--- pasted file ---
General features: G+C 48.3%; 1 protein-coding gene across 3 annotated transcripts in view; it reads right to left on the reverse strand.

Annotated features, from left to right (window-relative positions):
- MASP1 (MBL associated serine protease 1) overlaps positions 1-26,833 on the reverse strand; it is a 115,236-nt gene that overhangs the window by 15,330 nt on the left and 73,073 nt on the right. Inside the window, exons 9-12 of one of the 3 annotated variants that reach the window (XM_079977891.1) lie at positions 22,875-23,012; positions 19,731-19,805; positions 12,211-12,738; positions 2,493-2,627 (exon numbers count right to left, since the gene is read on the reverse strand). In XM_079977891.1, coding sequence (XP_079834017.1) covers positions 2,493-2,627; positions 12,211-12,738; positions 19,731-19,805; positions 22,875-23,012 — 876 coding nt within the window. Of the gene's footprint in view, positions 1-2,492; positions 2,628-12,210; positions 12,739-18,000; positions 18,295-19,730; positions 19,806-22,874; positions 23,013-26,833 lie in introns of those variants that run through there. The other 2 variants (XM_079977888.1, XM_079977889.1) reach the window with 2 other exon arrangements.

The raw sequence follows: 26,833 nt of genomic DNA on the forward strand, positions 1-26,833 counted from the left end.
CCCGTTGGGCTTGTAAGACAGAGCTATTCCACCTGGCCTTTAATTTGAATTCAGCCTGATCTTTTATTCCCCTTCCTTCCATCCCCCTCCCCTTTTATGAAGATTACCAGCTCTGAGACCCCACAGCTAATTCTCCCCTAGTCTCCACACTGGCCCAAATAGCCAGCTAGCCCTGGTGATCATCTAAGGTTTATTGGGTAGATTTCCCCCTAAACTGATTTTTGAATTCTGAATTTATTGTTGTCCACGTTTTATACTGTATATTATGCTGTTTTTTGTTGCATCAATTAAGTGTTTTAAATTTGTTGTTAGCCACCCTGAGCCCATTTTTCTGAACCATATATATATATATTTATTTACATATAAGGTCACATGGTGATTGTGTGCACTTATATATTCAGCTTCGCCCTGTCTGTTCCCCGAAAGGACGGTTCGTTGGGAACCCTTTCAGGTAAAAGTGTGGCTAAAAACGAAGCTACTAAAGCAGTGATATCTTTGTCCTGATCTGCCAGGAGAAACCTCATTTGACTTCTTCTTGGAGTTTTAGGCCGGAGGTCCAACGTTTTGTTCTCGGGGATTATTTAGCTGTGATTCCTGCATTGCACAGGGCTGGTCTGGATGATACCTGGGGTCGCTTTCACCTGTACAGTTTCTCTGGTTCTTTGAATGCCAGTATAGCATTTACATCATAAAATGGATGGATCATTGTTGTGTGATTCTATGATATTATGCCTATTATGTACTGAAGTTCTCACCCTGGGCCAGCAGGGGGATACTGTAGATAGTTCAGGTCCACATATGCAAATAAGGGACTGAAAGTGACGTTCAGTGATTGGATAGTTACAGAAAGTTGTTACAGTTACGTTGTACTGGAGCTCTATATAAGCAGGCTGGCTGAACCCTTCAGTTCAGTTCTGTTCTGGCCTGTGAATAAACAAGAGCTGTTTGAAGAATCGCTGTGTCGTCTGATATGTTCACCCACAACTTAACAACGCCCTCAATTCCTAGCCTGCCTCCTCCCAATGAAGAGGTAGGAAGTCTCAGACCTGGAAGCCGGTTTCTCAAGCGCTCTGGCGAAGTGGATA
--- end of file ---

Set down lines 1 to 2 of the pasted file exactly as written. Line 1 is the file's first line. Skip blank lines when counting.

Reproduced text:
General features: G+C 48.3%; 1 protein-coding gene across 3 annotated transcripts in view; it reads right to left on the reverse strand.

Annotated features, from left to right (window-relative positions):